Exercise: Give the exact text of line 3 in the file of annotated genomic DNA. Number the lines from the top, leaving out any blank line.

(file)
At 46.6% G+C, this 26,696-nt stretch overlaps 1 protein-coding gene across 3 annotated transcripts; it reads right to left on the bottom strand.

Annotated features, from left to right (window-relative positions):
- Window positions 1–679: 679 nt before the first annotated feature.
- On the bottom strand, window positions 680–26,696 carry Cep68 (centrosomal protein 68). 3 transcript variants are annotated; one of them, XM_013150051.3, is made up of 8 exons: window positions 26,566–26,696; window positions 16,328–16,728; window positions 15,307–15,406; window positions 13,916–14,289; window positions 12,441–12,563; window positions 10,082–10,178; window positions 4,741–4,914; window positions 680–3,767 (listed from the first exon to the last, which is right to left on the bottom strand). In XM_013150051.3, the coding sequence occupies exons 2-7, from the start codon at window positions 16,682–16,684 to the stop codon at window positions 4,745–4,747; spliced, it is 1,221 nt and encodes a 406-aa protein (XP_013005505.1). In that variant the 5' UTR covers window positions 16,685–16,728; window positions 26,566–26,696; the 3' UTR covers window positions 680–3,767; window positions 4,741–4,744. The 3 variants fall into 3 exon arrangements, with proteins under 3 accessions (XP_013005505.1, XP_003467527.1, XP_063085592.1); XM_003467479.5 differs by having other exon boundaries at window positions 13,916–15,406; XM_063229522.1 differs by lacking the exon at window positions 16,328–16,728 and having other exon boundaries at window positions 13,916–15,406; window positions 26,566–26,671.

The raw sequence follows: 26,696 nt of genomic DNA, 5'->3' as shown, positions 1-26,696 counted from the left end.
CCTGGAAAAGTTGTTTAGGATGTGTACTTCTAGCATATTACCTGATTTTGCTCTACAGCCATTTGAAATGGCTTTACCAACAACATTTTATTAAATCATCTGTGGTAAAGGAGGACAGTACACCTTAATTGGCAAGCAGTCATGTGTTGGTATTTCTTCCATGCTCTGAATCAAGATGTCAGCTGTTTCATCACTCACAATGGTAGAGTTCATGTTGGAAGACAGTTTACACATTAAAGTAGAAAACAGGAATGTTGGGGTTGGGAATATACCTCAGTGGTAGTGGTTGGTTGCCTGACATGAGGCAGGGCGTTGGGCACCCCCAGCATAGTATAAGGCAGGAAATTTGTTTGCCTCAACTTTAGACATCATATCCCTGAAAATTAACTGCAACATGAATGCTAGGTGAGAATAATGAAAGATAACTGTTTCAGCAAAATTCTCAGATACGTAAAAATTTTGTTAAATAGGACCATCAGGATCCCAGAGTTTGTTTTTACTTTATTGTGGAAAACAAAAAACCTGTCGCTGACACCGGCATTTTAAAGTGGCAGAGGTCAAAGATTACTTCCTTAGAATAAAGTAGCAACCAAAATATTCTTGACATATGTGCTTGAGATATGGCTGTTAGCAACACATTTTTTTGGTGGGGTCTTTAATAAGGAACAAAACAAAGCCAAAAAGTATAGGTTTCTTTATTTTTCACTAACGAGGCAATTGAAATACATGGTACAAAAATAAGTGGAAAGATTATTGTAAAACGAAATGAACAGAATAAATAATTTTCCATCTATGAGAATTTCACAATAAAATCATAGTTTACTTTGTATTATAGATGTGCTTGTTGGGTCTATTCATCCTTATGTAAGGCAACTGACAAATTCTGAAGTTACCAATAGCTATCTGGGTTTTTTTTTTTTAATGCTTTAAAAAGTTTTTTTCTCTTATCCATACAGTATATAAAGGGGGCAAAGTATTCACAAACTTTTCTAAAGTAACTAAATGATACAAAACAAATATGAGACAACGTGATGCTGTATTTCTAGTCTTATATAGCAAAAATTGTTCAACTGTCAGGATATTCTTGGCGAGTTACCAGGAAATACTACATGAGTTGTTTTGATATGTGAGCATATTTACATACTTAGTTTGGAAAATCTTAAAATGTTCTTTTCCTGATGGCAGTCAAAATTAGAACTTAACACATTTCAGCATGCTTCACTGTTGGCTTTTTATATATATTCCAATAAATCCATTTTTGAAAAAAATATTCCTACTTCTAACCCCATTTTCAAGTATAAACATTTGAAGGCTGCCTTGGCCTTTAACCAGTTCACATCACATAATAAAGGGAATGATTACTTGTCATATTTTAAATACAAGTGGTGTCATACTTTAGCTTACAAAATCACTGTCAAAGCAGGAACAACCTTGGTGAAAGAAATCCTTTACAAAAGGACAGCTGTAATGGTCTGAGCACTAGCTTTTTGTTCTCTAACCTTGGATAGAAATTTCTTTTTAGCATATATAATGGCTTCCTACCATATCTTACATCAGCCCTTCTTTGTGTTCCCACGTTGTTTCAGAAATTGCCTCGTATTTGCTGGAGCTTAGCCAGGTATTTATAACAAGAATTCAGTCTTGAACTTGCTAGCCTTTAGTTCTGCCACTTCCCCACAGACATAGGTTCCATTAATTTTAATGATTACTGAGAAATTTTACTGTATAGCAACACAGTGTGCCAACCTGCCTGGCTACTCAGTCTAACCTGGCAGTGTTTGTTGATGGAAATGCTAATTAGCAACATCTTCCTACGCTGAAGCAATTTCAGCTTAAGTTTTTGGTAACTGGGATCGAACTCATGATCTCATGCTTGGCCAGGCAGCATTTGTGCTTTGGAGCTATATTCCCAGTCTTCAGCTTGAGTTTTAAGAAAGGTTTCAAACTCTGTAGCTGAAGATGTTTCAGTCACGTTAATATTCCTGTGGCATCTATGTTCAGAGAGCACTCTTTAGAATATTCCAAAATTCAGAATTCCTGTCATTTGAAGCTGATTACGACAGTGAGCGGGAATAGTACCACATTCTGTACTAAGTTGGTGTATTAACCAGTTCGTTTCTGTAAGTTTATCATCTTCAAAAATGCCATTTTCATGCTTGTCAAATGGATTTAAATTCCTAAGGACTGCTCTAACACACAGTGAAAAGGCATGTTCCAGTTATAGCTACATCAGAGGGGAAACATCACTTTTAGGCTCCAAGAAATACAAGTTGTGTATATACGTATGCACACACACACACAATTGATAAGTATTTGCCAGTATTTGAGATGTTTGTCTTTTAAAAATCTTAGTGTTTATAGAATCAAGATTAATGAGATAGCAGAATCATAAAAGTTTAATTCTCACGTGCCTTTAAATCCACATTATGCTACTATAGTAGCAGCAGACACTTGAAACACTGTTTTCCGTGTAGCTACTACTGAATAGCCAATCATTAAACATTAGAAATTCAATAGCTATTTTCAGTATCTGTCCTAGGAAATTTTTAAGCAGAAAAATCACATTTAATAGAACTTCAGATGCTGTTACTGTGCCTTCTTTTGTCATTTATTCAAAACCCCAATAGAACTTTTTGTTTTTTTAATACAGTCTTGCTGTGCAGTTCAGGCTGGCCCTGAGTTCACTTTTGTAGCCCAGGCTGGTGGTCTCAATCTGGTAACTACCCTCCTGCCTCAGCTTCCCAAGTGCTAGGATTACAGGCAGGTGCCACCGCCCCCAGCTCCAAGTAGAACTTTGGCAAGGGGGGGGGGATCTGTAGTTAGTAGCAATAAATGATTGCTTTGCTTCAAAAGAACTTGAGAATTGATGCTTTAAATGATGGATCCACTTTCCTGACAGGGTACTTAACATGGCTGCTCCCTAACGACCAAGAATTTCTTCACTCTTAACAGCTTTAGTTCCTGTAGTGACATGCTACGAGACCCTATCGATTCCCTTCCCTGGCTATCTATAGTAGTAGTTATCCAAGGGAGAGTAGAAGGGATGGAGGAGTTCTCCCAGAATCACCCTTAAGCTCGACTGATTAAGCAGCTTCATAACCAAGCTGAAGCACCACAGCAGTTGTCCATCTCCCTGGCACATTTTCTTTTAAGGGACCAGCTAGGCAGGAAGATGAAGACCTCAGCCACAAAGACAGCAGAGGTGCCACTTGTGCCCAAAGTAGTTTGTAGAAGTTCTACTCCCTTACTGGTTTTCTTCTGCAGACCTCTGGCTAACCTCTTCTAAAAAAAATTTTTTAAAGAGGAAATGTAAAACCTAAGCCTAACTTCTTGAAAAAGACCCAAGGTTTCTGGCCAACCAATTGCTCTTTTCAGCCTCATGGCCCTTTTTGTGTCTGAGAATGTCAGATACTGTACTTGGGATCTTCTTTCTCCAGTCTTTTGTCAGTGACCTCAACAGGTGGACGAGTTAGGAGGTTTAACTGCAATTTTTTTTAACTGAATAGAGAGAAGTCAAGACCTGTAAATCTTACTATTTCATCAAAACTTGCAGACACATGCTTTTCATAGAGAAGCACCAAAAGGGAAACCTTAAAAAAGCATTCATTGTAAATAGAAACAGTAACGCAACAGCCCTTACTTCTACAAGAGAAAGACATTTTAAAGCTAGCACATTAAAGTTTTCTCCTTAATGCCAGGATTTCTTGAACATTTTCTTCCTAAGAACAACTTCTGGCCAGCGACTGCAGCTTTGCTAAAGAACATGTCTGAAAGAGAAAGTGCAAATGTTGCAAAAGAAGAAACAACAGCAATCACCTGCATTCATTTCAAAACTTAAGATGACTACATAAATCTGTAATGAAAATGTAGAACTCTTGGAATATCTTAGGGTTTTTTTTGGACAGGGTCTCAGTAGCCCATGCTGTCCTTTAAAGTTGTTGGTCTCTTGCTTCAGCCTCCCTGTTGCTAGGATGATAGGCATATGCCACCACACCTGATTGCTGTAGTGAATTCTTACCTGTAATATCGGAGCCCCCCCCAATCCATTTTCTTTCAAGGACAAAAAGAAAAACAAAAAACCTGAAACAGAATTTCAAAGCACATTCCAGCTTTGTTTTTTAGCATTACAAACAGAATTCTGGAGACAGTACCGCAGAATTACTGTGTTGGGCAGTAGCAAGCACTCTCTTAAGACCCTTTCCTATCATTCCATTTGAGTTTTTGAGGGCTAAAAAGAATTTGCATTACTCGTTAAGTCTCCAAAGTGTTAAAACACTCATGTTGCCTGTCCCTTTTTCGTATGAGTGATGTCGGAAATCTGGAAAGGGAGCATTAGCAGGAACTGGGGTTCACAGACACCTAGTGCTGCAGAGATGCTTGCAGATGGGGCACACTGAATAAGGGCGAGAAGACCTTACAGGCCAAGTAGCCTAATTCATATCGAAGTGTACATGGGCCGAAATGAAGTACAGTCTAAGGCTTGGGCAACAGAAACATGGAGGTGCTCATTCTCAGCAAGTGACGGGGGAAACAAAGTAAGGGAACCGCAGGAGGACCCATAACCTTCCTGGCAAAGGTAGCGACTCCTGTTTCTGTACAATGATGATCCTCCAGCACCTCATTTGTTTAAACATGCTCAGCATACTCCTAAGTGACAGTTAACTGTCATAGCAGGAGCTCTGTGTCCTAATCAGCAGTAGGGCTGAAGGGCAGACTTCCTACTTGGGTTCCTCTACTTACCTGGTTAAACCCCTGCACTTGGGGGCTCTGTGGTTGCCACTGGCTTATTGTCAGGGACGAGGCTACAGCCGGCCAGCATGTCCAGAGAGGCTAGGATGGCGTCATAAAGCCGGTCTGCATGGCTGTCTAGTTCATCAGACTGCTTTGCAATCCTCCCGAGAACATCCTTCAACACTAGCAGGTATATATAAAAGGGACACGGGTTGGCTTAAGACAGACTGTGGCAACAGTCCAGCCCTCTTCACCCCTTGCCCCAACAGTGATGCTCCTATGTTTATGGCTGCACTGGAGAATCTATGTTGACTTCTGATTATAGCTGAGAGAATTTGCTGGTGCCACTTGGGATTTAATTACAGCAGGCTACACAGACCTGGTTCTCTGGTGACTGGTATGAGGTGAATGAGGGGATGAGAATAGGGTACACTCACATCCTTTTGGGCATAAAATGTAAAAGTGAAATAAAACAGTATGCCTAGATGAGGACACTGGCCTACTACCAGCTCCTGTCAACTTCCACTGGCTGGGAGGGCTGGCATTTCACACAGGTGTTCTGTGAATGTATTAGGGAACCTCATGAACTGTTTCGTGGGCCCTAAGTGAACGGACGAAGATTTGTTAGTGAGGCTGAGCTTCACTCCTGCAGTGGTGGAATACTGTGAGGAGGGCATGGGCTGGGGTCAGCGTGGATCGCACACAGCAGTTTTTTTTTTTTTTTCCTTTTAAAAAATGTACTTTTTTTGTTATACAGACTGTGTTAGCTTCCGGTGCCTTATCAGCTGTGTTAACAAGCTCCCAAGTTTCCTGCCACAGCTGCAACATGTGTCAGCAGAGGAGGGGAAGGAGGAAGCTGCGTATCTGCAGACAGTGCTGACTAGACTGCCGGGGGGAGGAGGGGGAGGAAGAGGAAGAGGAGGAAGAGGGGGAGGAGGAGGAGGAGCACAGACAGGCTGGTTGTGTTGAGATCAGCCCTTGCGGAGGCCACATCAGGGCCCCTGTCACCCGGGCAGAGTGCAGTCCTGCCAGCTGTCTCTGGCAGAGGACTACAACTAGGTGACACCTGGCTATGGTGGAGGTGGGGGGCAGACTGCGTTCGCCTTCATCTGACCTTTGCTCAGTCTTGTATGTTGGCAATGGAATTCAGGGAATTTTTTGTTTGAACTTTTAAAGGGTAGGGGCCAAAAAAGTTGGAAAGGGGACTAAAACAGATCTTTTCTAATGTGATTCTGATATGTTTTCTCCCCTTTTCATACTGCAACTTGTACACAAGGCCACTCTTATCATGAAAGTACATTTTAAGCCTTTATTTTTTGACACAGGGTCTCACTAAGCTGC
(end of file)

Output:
- Window positions 1–679: 679 nt before the first annotated feature.